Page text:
However, we will make a difference between the software freedoms as defined by the Free Software Foundation (FSF), which are four in number, and those linked to the freedoms of a communication or exchange protocol such as money, which cannot be modified individually without cutting oneself out of the community that uses it. So for the free software, the freedoms defined by the FSF are:

  • Freedom of use

  • Freedom to access and to read the source code

  • Freedom to modify the source code

  • Freedom to copy and distribute

Which are different from the four freedoms that have to be associated to an open monetary system:

  • Freedom of democratic modification

  • Freedom to access resources

  • Freedom to produce value

  • Freedom to exchange “in the money”

Examples: In 2011, the Euro cannot be considered as a money of a free monetary system because its code (the treaties on the monetary code) are not modified by a democratic process.

We can speak about the Euro as a currency depriving of freedoms, or as a proprietary monetary system, at least in the sense of the first freedom, and even more according to the fourth freedom as we shall see later.

Another example: gold. We can talk about gold as a monetary candidate which does not respect at least the third economic freedom to exchange “in the money”, for the simple reason - that we will develop later - that it is not universally accessible within an economic zone. Such a “currency” that forces one back to barter where it is not present, cannot have the characteristic of freedom “to exchange in the money”.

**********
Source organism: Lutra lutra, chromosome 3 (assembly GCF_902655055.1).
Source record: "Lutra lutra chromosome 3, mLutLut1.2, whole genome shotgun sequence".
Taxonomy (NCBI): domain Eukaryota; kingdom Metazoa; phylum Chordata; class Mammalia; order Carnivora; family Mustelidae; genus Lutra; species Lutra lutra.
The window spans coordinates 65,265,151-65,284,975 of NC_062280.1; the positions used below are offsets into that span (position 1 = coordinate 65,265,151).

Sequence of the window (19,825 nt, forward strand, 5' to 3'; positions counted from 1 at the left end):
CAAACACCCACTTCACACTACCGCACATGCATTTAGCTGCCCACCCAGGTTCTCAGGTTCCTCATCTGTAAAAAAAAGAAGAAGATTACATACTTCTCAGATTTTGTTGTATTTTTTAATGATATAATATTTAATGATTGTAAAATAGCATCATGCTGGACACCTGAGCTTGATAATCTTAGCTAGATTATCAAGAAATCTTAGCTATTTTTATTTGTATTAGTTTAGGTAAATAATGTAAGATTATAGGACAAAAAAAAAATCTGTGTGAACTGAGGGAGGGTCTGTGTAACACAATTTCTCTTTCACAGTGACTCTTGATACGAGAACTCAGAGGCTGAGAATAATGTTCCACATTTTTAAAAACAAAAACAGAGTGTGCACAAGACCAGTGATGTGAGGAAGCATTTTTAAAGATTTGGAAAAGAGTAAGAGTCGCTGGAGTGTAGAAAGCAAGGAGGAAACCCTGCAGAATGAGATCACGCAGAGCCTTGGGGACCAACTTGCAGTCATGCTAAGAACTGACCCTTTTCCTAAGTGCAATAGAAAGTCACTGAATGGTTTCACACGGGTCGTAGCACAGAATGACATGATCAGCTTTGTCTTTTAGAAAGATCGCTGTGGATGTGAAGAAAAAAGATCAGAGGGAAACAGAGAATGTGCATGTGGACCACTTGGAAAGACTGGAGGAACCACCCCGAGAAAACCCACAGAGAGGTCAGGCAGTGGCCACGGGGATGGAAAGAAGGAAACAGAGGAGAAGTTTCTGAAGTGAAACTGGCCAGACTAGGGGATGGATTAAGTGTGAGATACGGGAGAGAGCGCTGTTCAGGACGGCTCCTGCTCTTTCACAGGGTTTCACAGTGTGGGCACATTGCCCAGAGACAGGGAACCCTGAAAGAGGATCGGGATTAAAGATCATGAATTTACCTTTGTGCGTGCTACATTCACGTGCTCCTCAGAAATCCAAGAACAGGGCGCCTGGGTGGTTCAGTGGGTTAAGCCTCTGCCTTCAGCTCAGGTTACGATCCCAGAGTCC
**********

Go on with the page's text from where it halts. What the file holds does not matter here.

And this is why the RTM makes the difference between a specific value and the money as “measure and medium of universal exchange” inside the monetary union.

It is quite the same role that the speed of light plays in Relativist physics. Light is not a physical object like any other objects. Its speed, data of space/time (a distance divided by a time) is the same in any referential. And it is because observers agree on this point, that they deduce the relativity of the other measurements to establish a relativist theory compatible among them, giving different measurements following different frames of reference, but having the “same form”.


We now have the following foundations:

  • Principle of Relativity

  • Freedom of democratic modification

  • Freedom to access resources

  • Freedom of production

  • Freedom to exchange “in the money”